Viet Thanh Nguyen was born in Vietnam in 1971. After the fall of Saigon in 1975 he and his family fled to the United States as refugees. Nguyen's 2015 novel The Sympathizer won the Pulitzer Prize for Fiction, the Dayton Literary Peace Prize, the Center for Fiction First Novel Prize, the Carnegie Medal for Excellence in Fiction from the ALA, the Edgar Award for Best First Novel, the California Book Award for First Fiction, and the Asian/Pacific American Award for Literature. In addition, The Sympathizer was a finalist for the PEN/Faulkner Award, the Los Angeles Times Book Prize, and the PEN/Robert W. Bingham Prize, among others. Nguyen is the Aerol Arnold Chair of English and Professor of English and American Studies and Ethnicity at USC. His 2016 collection of critical essays, Nothing Ever Dies, was a finalist for the National Book Award and is a finalist for the National Book Critics Circle Award in General Nonfiction. His first collection of short stories, The Refugees, was published in 2017 and was an instant New York Times Bestseller. He lives in Los Angeles.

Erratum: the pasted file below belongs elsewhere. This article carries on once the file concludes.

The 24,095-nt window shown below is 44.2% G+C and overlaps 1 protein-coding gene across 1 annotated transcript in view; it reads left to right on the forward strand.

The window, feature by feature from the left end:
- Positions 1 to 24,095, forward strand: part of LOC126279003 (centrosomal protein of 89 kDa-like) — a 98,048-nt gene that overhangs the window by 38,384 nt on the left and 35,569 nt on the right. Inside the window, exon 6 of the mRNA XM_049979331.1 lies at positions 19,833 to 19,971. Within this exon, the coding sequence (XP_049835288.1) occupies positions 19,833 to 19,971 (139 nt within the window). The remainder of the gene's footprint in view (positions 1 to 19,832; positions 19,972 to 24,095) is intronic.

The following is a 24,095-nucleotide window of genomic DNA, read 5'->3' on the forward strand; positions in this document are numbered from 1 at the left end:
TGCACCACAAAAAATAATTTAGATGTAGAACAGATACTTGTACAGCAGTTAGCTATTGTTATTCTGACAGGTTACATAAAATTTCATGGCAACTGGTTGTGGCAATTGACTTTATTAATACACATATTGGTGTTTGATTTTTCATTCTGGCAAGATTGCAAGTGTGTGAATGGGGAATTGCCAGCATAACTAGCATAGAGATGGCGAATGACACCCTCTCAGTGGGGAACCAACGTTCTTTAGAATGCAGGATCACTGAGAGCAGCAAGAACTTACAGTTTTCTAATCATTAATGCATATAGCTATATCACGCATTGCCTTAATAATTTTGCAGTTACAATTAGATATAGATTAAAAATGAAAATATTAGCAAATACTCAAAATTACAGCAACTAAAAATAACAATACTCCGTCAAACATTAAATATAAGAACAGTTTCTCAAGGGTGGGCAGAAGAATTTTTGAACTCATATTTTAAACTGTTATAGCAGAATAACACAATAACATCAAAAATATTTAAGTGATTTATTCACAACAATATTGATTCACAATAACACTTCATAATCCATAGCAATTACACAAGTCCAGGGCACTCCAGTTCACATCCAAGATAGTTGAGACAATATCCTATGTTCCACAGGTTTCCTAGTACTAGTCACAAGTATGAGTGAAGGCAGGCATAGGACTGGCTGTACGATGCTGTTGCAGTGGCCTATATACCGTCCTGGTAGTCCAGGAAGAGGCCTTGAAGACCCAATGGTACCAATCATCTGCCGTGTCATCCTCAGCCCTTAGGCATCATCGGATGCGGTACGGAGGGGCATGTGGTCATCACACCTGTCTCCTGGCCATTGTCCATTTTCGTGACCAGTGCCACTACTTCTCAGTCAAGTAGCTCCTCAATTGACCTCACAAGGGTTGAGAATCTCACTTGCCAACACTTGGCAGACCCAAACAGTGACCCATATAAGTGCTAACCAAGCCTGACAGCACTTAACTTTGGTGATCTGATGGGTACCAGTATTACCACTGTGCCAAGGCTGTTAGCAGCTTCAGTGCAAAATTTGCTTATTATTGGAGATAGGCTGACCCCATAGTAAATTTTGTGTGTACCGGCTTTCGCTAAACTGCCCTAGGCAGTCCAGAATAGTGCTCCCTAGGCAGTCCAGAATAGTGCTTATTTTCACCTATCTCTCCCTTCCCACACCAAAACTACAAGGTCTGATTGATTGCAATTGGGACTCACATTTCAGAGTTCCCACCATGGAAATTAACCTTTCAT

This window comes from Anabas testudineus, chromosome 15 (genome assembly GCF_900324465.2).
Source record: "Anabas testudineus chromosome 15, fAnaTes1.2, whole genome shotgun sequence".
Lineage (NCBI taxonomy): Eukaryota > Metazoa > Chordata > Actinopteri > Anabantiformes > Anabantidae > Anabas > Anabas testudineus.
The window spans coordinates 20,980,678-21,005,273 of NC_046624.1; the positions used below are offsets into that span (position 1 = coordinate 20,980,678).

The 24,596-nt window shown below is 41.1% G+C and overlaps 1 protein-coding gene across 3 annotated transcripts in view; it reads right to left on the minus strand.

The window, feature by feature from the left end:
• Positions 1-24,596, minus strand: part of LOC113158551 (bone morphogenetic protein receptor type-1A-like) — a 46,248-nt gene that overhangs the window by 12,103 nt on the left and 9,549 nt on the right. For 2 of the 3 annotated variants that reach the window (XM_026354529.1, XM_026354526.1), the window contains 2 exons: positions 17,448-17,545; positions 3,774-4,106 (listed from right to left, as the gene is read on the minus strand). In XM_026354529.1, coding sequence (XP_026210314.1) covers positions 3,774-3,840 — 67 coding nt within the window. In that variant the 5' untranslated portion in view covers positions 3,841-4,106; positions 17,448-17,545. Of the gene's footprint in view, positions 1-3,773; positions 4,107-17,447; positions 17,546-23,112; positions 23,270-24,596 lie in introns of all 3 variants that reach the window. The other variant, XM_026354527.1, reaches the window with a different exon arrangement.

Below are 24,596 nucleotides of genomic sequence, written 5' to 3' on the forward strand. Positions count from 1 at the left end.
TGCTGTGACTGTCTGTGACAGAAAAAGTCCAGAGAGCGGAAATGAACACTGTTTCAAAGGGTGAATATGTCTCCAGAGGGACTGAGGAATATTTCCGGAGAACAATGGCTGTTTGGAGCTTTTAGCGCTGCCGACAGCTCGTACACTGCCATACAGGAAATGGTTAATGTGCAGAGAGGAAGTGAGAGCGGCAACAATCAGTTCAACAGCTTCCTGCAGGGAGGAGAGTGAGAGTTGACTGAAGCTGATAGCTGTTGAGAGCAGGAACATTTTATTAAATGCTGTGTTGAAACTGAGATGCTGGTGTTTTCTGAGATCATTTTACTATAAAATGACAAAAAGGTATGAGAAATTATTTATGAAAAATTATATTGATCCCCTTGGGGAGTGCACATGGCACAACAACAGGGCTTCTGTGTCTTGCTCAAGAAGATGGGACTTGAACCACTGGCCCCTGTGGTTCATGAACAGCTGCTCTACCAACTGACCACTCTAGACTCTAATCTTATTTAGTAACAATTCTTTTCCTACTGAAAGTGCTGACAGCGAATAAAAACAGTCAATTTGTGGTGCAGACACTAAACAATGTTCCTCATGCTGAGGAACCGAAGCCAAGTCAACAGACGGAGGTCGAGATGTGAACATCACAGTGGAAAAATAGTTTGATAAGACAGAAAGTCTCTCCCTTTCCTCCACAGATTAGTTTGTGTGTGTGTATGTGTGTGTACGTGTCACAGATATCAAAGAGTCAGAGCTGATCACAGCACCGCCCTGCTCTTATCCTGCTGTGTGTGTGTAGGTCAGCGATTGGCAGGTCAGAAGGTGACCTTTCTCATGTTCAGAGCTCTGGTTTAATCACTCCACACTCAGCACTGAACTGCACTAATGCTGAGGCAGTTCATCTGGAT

... The Displaced: Refugee Writers on Refugee Lives seeks to give voice to the experience of being forced to leave one place and seek a home elsewhere, and challenge the political identity given to refugees by virtue of being unwanted. --Bay Area News Group There is no single refugee story, and as the editor of The Displaced, a collection of refugee writers exploring and reflecting on their experiences, Viet Thanh Nguyen gives these stories room to breath and unfurl. --The Millions With tens of millions of people fleeing persecution and conflict today as refugees, according to the United Nations, these voices and stories are more timely than ever. --NBC News online